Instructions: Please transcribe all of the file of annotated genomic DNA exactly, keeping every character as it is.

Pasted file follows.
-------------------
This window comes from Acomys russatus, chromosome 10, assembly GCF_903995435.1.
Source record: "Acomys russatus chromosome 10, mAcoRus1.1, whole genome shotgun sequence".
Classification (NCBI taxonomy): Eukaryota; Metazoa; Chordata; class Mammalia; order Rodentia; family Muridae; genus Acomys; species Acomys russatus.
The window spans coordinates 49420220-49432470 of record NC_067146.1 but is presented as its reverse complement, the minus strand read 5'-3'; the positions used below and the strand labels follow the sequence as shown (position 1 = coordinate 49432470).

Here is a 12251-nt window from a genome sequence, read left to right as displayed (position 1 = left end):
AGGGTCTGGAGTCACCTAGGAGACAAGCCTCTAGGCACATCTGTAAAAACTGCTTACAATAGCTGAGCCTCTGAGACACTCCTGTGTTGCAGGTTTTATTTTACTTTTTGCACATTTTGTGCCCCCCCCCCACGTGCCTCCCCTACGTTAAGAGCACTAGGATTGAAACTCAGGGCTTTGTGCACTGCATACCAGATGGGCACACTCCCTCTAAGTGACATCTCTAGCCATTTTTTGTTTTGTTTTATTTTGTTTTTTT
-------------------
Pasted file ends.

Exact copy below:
This window comes from Acomys russatus, chromosome 10, assembly GCF_903995435.1.
Source record: "Acomys russatus chromosome 10, mAcoRus1.1, whole genome shotgun sequence".
Classification (NCBI taxonomy): Eukaryota; Metazoa; Chordata; class Mammalia; order Rodentia; family Muridae; genus Acomys; species Acomys russatus.
The window spans coordinates 49420220-49432470 of record NC_067146.1 but is presented as its reverse complement, the minus strand read 5'-3'; the positions used below and the strand labels follow the sequence as shown (position 1 = coordinate 49432470).

Here is a 12251-nt window from a genome sequence, read left to right as displayed (position 1 = left end):
AGGGTCTGGAGTCACCTAGGAGACAAGCCTCTAGGCACATCTGTAAAAACTGCTTACAATAGCTGAGCCTCTGAGACACTCCTGTGTTGCAGGTTTTATTTTACTTTTTGCACATTTTGTGCCCCCCCCCCACGTGCCTCCCCTACGTTAAGAGCACTAGGATTGAAACTCAGGGCTTTGTGCACTGCATACCAGATGGGCACACTCCCTCTAAGTGACATCTCTAGCCATTTTTTGTTTTGTTTTATTTTGTTTTTTT